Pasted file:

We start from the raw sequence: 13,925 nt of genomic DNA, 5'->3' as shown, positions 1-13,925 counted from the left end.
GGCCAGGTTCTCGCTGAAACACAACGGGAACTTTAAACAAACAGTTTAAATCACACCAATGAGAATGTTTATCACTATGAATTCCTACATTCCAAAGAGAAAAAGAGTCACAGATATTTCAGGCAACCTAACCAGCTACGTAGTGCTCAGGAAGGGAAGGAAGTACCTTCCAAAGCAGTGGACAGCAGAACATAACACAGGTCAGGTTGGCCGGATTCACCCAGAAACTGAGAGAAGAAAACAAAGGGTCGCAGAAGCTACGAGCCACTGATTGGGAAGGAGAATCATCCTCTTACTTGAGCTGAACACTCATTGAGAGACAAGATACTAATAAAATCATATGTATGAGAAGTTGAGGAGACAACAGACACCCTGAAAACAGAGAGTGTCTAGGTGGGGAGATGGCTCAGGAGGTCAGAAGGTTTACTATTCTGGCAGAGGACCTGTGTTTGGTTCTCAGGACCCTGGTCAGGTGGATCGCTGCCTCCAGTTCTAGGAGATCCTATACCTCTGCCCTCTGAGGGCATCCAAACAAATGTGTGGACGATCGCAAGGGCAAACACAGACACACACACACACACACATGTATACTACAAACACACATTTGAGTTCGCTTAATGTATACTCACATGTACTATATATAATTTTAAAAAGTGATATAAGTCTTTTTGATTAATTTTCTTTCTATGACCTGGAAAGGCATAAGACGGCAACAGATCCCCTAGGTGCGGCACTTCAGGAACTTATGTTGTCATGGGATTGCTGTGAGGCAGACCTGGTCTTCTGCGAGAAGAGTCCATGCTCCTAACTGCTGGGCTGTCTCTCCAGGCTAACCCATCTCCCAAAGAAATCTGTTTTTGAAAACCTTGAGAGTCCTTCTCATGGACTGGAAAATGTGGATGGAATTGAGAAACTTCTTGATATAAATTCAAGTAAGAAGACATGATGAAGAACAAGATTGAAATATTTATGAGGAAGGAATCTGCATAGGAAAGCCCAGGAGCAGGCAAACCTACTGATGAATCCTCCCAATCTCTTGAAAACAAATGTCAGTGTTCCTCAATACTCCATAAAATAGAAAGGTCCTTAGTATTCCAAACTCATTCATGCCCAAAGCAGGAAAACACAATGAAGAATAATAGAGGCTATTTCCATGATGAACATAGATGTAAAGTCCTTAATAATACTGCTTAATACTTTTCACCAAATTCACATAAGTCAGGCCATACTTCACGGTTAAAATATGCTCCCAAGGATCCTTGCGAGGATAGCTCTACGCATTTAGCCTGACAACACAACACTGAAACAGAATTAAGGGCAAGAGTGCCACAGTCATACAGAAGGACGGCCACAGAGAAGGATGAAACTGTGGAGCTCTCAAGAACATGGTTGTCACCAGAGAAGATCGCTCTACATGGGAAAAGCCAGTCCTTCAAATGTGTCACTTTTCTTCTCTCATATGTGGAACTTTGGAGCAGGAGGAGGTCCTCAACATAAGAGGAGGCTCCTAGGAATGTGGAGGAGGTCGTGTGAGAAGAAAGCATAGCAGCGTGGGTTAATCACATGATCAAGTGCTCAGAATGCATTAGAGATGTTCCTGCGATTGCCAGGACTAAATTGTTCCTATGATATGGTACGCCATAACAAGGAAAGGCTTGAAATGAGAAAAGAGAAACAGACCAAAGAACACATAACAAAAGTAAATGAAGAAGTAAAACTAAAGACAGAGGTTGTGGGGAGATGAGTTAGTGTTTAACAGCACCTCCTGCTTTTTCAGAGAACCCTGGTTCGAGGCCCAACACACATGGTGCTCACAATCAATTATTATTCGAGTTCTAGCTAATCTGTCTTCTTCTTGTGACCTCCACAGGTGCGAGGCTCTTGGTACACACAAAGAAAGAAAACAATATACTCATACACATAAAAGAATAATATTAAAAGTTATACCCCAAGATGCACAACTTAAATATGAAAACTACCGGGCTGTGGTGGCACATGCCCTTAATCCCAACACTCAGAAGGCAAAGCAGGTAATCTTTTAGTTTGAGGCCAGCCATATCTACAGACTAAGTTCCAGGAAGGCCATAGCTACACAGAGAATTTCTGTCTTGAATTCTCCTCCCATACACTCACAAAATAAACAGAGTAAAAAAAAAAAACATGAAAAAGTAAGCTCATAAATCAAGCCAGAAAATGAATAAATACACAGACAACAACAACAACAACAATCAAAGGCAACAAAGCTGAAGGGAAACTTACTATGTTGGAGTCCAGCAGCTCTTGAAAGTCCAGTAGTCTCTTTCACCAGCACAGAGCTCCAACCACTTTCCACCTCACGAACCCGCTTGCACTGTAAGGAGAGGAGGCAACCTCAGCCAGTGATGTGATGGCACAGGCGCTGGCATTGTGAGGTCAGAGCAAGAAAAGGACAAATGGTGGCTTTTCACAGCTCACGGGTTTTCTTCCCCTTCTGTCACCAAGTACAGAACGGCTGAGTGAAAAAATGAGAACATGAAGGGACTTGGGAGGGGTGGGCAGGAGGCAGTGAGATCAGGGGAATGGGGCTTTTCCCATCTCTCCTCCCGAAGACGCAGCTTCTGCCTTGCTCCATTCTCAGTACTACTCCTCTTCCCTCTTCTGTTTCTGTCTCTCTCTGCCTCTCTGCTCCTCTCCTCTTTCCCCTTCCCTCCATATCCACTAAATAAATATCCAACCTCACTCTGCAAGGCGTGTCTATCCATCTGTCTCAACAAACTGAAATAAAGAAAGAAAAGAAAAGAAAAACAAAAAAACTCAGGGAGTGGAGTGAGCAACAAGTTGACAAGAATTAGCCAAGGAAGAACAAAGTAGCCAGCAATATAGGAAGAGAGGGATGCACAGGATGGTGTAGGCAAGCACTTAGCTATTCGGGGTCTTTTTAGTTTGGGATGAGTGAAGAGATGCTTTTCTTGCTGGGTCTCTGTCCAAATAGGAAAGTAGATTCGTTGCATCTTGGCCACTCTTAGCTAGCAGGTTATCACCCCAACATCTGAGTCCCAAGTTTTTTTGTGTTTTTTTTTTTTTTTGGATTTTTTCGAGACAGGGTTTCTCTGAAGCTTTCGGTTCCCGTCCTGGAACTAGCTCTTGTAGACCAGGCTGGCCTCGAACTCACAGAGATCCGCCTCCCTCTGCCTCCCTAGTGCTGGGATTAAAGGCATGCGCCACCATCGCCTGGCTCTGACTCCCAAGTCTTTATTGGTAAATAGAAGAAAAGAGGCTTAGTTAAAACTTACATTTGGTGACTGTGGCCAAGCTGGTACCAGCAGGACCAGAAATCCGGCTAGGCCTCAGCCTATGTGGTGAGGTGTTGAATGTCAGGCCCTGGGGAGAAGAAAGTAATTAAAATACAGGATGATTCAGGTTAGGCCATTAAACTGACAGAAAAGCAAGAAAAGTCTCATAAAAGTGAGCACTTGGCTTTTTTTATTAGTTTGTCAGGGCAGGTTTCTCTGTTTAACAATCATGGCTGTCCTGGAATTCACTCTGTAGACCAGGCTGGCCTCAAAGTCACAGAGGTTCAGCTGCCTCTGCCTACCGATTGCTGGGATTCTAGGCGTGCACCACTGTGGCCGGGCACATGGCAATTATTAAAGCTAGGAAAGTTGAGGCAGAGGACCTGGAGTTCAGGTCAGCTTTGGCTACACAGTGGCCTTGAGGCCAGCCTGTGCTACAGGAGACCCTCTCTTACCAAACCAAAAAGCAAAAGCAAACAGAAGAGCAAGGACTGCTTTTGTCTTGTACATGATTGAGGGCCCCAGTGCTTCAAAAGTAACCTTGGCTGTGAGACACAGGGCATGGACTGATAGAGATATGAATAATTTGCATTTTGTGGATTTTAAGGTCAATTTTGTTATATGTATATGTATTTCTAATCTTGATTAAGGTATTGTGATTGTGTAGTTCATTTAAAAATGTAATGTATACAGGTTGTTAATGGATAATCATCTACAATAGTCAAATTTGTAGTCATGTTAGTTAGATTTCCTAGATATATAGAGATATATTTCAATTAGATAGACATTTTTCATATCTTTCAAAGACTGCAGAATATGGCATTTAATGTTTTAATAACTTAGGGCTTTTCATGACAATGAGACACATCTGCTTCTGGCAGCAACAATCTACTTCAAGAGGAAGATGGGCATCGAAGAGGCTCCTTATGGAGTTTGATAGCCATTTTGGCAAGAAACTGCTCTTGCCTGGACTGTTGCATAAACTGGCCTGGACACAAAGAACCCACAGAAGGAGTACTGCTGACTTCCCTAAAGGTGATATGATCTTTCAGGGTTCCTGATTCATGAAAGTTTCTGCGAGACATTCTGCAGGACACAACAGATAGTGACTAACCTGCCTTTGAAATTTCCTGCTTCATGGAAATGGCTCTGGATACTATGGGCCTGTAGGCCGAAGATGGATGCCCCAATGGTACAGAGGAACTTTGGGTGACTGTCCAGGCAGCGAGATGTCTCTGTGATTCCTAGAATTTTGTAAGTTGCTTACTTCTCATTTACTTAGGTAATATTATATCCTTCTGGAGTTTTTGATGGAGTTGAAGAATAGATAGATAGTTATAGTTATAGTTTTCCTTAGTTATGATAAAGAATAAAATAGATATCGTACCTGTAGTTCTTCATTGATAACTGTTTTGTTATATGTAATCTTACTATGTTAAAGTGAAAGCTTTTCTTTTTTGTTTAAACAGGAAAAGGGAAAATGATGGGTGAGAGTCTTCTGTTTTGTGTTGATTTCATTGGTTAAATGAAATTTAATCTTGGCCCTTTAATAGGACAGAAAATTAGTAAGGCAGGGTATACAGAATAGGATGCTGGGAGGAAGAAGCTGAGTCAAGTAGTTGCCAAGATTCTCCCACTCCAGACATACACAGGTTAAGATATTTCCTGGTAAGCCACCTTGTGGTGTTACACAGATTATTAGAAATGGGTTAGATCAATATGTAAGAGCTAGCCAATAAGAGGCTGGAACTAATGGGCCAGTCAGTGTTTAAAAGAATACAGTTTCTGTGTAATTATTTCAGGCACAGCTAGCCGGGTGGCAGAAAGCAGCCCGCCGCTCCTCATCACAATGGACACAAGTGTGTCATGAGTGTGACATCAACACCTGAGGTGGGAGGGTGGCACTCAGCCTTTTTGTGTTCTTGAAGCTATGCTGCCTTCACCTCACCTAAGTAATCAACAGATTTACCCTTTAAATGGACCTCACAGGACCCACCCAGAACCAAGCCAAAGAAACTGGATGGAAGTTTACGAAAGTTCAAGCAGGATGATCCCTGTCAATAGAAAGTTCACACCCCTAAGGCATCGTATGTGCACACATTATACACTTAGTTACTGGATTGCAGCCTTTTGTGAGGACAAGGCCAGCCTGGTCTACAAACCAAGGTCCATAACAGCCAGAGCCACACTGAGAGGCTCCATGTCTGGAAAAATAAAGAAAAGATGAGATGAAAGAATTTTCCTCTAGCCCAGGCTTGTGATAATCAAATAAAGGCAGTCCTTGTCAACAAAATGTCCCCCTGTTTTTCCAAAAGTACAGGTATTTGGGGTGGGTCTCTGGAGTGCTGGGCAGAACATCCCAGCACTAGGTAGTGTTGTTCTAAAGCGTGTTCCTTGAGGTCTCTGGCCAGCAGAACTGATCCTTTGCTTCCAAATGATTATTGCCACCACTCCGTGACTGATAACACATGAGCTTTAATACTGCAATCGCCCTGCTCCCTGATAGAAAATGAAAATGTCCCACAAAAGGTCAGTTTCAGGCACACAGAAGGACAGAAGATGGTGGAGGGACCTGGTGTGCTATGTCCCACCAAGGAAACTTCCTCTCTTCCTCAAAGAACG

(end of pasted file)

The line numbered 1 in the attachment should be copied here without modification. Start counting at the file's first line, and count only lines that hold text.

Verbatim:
We start from the raw sequence: 13,925 nt of genomic DNA, 5'->3' as shown, positions 1-13,925 counted from the left end.